The do’s and don’ts of proper food storage
Have you ever opened the fridge door and wondered: “Can I still eat this?” Setting food storage rules will make sure that you can always answer this question with certainty.
Make spoiled food a thing of the past with our simple do’s and don’ts for smart kitchen organization. Read the complementary tips on reducing waste in our article “What to do with leftovers?” and you will be all set to make the most meals out of every trip to the supermarket.
The don’ts of food storage: common mistakes to avoid
Don’t leave the dishes you cooked covered with aluminum foil in the oven and definitely never store cooked foods there overnight either. The warmth creates perfect conditions for the germs to spread. Serve what you will eat right away, cover the rest and see that you transfer it to an airtight container and into the fridge within about an hour.
Don’t refreeze foods after they have already thawed: only defrost as much as you need, especially when it comes to meats and seafood.
Don’t use aluminum foil to store acidic foods. Aluminum dissolves when exposed to ingredients like vinegar, tomato sauce or tart fruits and your meal will end up tasting metallic. Transfer opened canned foods from the original tins for the same reason.
Don’t store tomatoes, bread or potatoes in the fridge. This common mistake makes the veggies go bad and the bread go stale much faster than they would if they were stored at room temperature.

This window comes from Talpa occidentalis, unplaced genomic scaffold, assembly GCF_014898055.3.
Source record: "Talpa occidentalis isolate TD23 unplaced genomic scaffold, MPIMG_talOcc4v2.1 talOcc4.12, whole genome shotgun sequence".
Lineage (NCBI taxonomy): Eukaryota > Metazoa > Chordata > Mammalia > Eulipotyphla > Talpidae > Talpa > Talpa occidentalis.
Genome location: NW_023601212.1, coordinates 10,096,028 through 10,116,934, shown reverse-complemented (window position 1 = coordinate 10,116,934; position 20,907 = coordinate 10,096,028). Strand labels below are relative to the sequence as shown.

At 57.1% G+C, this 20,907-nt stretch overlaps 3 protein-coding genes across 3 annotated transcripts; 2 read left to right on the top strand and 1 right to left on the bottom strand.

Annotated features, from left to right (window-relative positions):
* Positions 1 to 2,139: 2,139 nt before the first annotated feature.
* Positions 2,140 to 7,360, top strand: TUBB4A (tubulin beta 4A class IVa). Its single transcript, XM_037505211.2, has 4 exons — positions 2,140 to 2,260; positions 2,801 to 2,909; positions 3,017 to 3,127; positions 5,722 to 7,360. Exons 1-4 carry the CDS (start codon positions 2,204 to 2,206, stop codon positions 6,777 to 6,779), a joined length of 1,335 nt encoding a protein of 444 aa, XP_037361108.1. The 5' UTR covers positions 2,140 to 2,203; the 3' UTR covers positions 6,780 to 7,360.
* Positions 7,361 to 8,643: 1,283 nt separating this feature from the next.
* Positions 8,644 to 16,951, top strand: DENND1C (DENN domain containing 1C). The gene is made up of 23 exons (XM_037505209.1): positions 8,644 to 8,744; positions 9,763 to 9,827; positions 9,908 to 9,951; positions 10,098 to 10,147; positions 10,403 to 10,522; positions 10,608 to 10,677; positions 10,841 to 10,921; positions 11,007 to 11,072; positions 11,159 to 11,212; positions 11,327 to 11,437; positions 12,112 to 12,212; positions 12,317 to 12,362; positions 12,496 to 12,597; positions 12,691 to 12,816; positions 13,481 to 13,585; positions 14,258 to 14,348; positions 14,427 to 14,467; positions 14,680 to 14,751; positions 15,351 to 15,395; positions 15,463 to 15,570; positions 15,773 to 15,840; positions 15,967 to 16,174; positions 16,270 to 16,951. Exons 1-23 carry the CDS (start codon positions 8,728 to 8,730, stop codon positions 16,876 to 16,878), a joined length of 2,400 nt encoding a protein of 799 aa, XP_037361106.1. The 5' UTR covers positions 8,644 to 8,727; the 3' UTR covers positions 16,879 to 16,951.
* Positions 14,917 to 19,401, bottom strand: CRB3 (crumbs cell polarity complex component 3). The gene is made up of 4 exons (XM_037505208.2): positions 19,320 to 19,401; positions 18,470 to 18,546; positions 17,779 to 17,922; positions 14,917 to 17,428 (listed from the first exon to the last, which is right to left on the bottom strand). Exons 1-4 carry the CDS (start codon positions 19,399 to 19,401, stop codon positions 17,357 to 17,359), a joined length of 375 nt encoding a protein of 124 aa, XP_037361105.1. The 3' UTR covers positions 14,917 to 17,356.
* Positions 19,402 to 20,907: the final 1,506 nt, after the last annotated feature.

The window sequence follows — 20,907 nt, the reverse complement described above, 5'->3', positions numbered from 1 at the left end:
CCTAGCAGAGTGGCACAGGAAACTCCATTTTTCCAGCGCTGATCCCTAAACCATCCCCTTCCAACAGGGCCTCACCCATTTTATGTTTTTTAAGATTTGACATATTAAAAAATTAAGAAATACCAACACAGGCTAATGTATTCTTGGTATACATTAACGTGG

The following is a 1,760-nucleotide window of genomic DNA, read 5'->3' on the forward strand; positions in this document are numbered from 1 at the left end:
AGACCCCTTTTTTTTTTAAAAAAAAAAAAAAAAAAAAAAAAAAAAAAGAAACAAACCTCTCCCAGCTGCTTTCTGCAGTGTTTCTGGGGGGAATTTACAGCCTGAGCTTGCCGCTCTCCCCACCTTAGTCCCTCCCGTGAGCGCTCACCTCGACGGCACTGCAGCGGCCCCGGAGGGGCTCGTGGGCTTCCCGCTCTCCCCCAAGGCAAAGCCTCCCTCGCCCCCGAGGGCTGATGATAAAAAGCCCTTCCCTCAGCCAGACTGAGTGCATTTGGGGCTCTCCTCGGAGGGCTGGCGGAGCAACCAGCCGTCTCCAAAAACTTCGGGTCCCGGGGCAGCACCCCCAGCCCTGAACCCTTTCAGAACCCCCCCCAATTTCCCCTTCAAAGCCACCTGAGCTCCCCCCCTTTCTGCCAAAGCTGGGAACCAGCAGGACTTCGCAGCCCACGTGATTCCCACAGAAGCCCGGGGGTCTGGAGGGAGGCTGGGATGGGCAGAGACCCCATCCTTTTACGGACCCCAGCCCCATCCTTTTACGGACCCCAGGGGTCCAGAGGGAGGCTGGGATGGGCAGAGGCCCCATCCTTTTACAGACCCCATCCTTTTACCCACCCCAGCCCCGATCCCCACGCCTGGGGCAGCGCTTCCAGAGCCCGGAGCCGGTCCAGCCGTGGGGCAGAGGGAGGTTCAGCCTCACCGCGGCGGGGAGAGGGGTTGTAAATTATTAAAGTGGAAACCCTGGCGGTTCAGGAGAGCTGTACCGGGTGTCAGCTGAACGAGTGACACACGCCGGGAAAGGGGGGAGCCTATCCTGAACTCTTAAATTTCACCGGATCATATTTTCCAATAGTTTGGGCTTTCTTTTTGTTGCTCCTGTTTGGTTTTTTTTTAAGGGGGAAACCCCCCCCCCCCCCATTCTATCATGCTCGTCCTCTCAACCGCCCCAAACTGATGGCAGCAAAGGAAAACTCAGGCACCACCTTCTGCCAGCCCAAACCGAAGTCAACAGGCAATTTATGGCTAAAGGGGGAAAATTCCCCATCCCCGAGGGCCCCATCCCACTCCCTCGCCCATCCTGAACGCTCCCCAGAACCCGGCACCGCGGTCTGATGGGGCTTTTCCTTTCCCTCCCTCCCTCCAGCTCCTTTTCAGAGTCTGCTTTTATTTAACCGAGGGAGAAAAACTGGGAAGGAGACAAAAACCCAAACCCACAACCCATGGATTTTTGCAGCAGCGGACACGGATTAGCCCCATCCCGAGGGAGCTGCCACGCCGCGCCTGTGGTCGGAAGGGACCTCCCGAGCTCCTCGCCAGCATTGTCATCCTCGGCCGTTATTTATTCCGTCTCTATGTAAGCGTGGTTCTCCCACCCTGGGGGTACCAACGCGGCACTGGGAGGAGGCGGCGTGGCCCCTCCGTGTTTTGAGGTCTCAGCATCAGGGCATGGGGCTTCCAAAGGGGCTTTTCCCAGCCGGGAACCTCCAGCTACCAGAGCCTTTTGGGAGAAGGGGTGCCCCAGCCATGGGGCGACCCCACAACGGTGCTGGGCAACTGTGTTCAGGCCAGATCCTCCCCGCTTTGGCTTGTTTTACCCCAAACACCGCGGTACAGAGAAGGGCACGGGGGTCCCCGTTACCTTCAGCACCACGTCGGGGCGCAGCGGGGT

Don’t store ethylene-emitting fruits, like bananas and apples around other fresh produce, because it will cause it to ripen too fast.
The do’s of food storage: helpful tips for kitchen organization
Do store non-perishable items, such as canned foods, cereals or other sealed packages in the cupboards or the pantry and refill them into airtight containers when opened.
Do store meat at the bottom of the fridge, where it’s coldest and catch any leakage when defrosting it to make sure it doesn’t contaminate anything else.
Do keep cooked dishes in airtight food storage containers and label them with the cooking date. The rule of thumb is that 2-4 days in the fridge and 1-2 months in the freezer are the expiration dates for most cooked meals.
Do consider that light, temperature, moisture, and oxygen impact how long your foods will last. While a cool, dry and dark place like a basement can hold your products for quite some time, you would have to keep a close eye on the ingredients stored in a typical kitchen cabinet.
Do rotate through the food that you have stored. Move older ones to the front when you replace them and watch out for expiration dates to make sure you don’t lose any nutrition or flavor.
Do use aluminum foil to cover strong-smelling foods before they go into the freezer. This, plus an airtight plastic bag will make sure that no odors get out and no moisture gets in.